December 10, 2017

Northwest secures second baseball title in school history with dominating 8-0 win over Howard

The Northwest baseball team poses for a photo op after securing its second state title in school history. Photo by Reese Levin/MSA.

ABERDEEN — Northwest senior pitcher Michael Yuille pumped his fist as he trotted around the pitcher’s mound after striking out another Howard batter. The senior went on to finish with eight strikeouts in six innings, while only allowing two hits and two walks as the Jaguars went on to defeat the Lions, 8-0, in Friday night’s Class 4A baseball title game at Ripken Stadium.

It’s Northwest’s second baseball championship in school history and first since 2012.

“Finding a word for this experience on this stage is a little hard, but it is incredible,” Northwest right fielder Ryan Pennington said. “At the beginning of this season, this was our one goal, and for it to be accomplished is beyond my comprehension of words.”

Photo by Reese Levin/MSA.

After a scoreless first inning for both teams, Northwest took a 1-0 lead in the second inning with some small-ball. Three walks from Nicholas Phelps, Zach Greber and Griffin Bubb in the first four at-bats of the second inning set Jalen Magbie-Hunter up for an RBI-infield single.

Northwest then capitalized on back-to-back walks to start the bottom of the third inning, putting two more runs on the board to make it 3-0. Howard starter Gabe Delgado (2.0 IP) was pulled after the two walks to start the bottom half of the third, and replaced by fellow sophomore Ryan Kulick, where he allowed two Jaguars to cross home plate via wild pitches. Howard junior Ryan Kearney, reliving for Kulick, then got out of a jam to conclude the third.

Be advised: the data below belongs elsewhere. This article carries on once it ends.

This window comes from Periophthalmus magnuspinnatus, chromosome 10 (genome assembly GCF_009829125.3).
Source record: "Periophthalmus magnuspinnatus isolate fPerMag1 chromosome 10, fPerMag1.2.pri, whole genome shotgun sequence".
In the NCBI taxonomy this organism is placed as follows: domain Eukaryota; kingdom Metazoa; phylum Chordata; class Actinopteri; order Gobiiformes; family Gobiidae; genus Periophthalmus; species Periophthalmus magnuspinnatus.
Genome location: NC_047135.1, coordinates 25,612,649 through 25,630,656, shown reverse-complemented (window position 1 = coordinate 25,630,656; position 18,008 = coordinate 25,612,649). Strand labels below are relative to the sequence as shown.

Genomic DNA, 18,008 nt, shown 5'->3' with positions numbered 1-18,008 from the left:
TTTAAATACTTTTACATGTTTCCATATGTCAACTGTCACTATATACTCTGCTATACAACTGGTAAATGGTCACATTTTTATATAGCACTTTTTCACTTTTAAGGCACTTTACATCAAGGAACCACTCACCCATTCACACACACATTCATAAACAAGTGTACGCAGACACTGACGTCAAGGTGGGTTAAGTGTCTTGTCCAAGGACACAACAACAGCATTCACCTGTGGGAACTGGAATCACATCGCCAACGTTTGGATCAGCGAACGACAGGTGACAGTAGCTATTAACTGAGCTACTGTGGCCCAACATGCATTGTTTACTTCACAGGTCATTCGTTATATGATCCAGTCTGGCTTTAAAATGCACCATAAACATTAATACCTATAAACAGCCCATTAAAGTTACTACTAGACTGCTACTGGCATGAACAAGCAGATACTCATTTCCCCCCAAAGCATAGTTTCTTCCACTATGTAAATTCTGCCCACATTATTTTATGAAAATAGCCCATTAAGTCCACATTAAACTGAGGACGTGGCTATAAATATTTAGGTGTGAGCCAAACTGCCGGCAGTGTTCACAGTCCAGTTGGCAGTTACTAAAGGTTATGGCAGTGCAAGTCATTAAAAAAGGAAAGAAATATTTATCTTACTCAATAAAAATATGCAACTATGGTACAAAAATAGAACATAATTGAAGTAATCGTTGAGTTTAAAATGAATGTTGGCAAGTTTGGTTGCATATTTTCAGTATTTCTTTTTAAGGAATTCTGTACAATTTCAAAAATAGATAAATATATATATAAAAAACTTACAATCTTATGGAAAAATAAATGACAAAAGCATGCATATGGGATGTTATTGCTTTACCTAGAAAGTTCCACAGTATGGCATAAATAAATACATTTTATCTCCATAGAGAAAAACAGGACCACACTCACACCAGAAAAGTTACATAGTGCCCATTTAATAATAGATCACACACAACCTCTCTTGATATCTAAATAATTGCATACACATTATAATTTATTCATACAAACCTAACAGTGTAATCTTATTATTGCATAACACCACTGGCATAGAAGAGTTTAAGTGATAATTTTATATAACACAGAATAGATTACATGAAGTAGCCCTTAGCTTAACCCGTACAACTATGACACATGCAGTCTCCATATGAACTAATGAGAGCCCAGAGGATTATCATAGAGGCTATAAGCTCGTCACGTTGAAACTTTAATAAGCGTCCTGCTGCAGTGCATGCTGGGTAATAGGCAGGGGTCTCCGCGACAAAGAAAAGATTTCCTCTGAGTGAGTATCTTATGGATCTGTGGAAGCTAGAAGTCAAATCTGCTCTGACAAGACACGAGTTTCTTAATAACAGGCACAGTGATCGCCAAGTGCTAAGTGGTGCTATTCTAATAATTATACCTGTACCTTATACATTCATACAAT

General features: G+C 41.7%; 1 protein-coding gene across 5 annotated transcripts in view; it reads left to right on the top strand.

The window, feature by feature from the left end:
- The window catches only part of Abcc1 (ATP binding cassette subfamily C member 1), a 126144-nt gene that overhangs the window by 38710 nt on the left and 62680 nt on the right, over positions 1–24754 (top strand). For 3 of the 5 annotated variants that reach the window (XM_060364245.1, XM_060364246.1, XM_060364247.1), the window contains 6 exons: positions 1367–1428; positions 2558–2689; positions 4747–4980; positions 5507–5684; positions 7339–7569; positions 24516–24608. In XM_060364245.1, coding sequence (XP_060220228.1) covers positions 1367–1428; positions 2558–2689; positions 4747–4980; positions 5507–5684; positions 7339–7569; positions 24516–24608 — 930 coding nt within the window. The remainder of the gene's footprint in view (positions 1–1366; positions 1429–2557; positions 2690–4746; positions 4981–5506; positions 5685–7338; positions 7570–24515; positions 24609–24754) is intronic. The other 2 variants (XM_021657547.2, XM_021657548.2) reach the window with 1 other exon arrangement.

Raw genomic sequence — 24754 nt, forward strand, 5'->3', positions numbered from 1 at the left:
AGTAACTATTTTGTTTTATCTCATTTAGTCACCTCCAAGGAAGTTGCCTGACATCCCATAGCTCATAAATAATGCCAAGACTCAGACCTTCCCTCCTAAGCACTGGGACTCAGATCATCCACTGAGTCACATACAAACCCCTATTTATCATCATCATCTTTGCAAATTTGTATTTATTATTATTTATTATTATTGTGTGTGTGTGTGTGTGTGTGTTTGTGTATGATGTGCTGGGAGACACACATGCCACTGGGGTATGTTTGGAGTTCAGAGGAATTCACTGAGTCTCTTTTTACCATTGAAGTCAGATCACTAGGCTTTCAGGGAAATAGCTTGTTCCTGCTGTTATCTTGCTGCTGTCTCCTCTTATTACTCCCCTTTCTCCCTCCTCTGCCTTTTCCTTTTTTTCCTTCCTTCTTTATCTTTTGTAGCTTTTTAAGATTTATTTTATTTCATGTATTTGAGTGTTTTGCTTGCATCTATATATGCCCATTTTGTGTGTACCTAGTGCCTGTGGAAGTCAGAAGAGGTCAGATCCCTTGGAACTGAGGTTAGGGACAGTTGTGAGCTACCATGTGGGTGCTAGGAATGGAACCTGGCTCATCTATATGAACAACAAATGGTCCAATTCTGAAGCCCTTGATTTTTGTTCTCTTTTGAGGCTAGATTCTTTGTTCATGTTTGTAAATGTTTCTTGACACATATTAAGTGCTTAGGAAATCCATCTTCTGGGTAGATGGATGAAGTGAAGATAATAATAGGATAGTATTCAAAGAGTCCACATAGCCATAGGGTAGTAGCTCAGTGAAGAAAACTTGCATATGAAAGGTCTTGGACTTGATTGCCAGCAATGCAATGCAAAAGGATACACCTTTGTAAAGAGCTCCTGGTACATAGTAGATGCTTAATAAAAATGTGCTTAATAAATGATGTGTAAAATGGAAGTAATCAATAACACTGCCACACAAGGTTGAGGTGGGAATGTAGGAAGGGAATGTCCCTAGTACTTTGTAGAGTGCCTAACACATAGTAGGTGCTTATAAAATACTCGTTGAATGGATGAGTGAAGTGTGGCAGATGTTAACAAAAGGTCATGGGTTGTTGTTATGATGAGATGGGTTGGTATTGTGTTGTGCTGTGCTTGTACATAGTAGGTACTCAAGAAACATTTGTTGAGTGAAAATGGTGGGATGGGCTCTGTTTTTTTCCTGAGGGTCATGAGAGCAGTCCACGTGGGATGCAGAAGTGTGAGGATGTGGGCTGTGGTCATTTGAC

Howard’s only opportunity of the game came in the top of the fourth with the bases loaded and one out. After Pennington attempted to make a diving play on the Lions’ Cameron Robinson, he knew he had to redeem himself.

On the very next play, Howard’s Craig Wiley sent a fly-ball Pennington’s way. With Brendan Foster tagging third and taking off to home plate, Pennington fired a dime to complete a 9-to-2 putout to end the fourth inning.

“Luckily, I had enough momentum on the catch when I was running to make a good throw right through my cut-man,” Pennington said. “And my catcher made a beautiful tag on the play, so fortunately I was able to be in the right spot.”

Northwestern added two more runs in the fifth inning, as Yuilee was able to help his own cause by hitting a stand-up double over the center fielder’s head, scoring Pennington. Another double by Nicholas Phelps sent Yuilee home as the Jaguars took a 6-0 lead into the top of the sixth. They then added two more runs in the bottom half of the sixth off Darian Kassiri, as Kullick misplayed a flyball in left field, allowing Yuilee and Phelps to score.

Bub came into close the game as Yuilee had reached the 105-pitch limit, and was able to tame the Lions and secure the state championship.

After the game, Northwest head coach Todd Varesco already had his sights set on next year, as he is set to return many underclassmen.

“I got a lot of young guys who are pretty much the same as where [the seniors] were when they were juniors,” he said. “They have learned the Northwest way, and by a lot of them being here tonight, they see what we expect and how the program plays. This is a surreal thing to go through, and not a lot of players and coaches are fortunate to go through this. And I have been able to do this twice. [The players] learn a lot, especially the kids who don’t play and they will pace that knowledge on, and it’s that drive that they are going to pass onto the younger guys.”

On the other hand, Howard coach Nick Hoffner was happy his team to just reach the title game.

“I am really proud of  my guys,” he said. “I thought we were ready to play tonight. Unfortunately, we didn’t pitch quite as well as we would’ve liked.”

As Bub threw the final pitch of the game, players came rushing from the third base dugout with hats and gloves flying up in the air as a sea of blond-haired boys realized they had just made history.

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